Within a dilapidated and ill kept temple hides a beautiful secret.
In honor of my blog surpassing the 1000 views mark, this Sunday Series will be about Seonggoksa, the temple of a Thousand Buddhas. About a 30 minute motorcycle ride outside of the historic Baekjae Mecca of Gongju, its remote and mostly unmarked location among the back roads and mountains had me convinced several times I was lost. It was only after cresting the peak of a large hill that I saw in the distance a towering Buddha statue, reaching over even the tallest pines, that I knew I was headed in the right direction. There is nothing romantically ancient about this temple, and from what I read about it, it had a wearisome 12 years of construction and because of that there is little uniformity among the buildings. It is ill-kept and poorly maintained and despite construction being completed as recently as 1995, none of the buildings looked like they were completed before the 70’s. Peeled paint, shattered windows, discarded relics, all littered the grounds, and with the exception of a solitary monk puttering about on a tiny scooter, the temple grounds were deserted. So, why would anyone visit this decrepit mausoleum of a shine? Because the name “Temple of a Thousand Buddhas” is a misnomer; it has not just a thousand, but rather well over a hundred thousand of the statues.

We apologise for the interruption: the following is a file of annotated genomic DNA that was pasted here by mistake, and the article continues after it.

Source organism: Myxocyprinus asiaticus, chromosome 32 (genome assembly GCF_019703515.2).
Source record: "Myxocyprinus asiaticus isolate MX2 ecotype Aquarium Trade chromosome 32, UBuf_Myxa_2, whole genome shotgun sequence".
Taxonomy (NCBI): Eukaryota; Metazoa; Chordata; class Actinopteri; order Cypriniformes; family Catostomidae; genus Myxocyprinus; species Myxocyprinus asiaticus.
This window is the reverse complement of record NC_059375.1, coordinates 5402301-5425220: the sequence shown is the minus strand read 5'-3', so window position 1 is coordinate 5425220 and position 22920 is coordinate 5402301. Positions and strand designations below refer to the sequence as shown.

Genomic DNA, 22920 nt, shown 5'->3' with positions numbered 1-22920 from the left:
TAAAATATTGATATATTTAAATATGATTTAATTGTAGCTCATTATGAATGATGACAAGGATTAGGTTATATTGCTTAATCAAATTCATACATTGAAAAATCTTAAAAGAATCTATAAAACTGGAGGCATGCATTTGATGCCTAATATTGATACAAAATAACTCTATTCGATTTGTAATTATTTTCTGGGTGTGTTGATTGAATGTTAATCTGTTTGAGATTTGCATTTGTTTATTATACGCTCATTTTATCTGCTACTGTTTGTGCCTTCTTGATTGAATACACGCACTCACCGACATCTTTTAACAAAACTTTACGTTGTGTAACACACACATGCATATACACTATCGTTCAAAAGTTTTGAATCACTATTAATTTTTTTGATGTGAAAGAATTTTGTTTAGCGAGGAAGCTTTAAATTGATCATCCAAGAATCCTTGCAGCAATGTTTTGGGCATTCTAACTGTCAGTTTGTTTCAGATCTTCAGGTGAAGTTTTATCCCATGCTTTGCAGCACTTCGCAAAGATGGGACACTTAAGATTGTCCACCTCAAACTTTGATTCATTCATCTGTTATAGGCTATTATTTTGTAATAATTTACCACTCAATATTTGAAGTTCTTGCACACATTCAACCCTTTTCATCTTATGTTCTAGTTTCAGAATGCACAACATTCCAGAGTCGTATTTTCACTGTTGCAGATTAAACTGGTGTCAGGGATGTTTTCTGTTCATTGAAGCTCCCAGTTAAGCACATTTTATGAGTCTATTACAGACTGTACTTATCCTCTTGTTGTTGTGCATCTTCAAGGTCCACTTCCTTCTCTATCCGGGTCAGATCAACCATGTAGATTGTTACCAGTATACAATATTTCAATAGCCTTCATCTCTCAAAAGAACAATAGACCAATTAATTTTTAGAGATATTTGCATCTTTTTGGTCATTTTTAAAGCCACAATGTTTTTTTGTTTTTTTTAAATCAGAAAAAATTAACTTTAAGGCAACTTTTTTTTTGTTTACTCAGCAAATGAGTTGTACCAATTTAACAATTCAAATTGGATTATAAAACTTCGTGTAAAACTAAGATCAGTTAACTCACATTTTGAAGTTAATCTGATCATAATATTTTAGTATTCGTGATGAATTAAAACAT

It was the hazy end of September, and the air was still rich with the din of summer. The haphazard layout of the temple often had me circling through the surrounding greenery only to re-emerge on the other side of the site I had just left. The statues ranged in both size, some towering monoliths, some hand held mementoes, and color, from a deep brown bronze to a rich and earthy stone, with glinting golds and decaying greens. My favorite area of the shrine had a large seated bronze Buddha surround by hundreds of tiny bells, with small fish forged as the clapper, swimming back and forth in unison, filling the air with gentle chiming and they submitted to the will of the wind. In a large semi circle around this soaring centerpiece were a thousand shimming gold Bodhisattvas standing and glinting in the bright afternoon sun. Each one of the man size statues was just ever so slightly different, and the scene was so vast that it expanded well beyond your field of vision, making it much too immense to comprehend in a single glance. I didn’t feel the serenity I normally felt when I visit a Buddhist temple, there air here was empty of incense and prayer, the grounds were not well kept and often simply dilapidated, it shirked the classic wooden shines for concrete coverings, but what I did feel was a sense of adventure. A feeling of exploration in a forgotten place, almost as if I was the one rediscovering it, statue by statue and shine by shine. More than once I came upon a small clearing, completely overgrown. Standing alone in the glade, me on one end emerging from the woods, and a fat smiling Buddha sitting alone on the other end, hot in the late summer, the endless done of insects on the wind, there were stood, together in silence; a secret meeting that might never happen again.
Camera: Nikon D3100, 18-55mm lens
*Note click images or view gallery for both more photos and higher resoloution.